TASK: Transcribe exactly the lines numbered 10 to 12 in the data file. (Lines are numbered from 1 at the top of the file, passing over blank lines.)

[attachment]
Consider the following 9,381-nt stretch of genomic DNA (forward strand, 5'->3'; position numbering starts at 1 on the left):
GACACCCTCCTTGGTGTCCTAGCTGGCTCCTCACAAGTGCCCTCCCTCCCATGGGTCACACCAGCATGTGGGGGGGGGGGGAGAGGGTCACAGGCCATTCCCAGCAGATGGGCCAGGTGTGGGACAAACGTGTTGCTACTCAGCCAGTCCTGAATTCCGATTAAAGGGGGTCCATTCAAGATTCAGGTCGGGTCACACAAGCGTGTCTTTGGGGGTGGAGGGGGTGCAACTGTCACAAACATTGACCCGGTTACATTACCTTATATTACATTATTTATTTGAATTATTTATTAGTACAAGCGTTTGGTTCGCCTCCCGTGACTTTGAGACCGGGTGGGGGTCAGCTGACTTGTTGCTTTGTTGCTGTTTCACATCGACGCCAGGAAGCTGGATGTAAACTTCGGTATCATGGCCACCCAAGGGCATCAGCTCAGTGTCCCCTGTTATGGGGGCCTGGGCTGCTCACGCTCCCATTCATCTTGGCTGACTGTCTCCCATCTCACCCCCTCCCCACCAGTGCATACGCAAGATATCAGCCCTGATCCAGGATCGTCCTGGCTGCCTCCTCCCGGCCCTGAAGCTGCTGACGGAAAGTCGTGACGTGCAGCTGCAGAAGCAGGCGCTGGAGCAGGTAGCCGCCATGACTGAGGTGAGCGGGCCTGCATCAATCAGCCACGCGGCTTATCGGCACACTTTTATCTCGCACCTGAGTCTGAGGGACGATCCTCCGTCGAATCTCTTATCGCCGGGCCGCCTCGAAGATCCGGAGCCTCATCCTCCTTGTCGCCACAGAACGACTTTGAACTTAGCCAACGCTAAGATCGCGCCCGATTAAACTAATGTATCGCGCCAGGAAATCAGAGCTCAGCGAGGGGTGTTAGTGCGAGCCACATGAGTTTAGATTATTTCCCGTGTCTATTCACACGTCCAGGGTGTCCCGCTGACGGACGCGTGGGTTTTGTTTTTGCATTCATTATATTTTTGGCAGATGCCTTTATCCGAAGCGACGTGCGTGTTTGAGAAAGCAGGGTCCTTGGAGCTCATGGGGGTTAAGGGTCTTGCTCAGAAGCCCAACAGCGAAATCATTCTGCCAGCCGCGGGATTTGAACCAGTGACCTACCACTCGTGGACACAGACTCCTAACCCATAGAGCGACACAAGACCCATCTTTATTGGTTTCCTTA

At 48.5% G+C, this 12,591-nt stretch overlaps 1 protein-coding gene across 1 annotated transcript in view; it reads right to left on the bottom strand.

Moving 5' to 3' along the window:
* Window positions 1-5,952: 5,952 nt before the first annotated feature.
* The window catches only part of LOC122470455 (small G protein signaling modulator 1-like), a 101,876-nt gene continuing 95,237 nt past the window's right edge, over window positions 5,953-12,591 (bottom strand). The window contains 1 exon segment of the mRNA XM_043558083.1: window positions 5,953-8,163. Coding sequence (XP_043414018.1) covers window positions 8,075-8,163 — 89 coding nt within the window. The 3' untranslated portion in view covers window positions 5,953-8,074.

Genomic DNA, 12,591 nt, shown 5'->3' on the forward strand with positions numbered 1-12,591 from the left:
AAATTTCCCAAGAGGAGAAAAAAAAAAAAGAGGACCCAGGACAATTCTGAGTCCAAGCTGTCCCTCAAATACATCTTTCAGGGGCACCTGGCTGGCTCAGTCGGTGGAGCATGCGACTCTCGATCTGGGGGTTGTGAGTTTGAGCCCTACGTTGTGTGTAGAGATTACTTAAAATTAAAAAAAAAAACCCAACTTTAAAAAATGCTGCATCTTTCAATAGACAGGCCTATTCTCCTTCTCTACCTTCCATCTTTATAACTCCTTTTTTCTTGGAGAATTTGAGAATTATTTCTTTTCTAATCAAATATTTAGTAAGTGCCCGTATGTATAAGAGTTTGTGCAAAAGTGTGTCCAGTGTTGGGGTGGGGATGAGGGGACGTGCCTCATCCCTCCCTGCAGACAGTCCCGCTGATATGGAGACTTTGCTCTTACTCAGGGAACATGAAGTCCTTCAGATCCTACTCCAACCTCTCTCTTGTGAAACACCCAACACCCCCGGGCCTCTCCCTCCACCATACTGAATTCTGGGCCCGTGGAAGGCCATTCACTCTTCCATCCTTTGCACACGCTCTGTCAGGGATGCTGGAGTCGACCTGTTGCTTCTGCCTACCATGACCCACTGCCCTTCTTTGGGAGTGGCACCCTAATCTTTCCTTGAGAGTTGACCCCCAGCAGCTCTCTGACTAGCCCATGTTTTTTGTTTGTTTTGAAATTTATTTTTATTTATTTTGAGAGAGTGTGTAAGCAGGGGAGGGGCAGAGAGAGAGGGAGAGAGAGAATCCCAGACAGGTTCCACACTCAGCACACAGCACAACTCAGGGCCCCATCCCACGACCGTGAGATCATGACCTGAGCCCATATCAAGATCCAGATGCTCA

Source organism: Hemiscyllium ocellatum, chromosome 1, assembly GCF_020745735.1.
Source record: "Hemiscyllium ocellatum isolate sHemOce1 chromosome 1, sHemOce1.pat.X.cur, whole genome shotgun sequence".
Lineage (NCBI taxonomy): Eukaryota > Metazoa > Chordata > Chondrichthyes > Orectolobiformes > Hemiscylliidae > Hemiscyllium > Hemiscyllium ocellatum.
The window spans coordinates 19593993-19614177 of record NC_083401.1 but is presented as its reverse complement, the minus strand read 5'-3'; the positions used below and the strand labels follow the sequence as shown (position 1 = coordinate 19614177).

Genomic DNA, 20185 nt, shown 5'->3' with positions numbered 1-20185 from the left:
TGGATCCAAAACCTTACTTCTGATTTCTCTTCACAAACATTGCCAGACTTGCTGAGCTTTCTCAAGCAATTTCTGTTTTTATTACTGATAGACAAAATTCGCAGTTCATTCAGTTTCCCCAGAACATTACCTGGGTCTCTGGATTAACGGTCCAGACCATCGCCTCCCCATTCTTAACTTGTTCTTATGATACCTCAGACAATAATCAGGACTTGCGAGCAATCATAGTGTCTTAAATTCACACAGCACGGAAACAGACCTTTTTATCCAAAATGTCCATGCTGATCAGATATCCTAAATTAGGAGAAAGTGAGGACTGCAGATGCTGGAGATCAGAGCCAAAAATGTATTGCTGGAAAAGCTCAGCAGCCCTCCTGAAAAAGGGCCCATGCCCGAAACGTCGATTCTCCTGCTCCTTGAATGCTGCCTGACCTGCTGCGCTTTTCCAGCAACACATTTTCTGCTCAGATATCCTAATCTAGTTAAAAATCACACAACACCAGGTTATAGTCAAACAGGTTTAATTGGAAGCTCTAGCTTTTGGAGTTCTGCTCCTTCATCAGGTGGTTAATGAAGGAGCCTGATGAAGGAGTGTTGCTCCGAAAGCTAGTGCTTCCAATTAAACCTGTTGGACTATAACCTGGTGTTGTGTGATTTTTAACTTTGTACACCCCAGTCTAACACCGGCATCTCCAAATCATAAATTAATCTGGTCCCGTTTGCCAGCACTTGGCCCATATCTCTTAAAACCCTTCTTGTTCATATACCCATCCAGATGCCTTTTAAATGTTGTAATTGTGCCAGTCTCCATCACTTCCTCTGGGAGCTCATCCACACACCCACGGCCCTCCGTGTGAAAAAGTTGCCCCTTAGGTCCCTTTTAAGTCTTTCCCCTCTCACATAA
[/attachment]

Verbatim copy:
Source record: "Hemiscyllium ocellatum isolate sHemOce1 chromosome 1, sHemOce1.pat.X.cur, whole genome shotgun sequence".
Lineage (NCBI taxonomy): Eukaryota > Metazoa > Chordata > Chondrichthyes > Orectolobiformes > Hemiscylliidae > Hemiscyllium > Hemiscyllium ocellatum.
The window spans coordinates 19593993-19614177 of record NC_083401.1 but is presented as its reverse complement, the minus strand read 5'-3'; the positions used below and the strand labels follow the sequence as shown (position 1 = coordinate 19614177).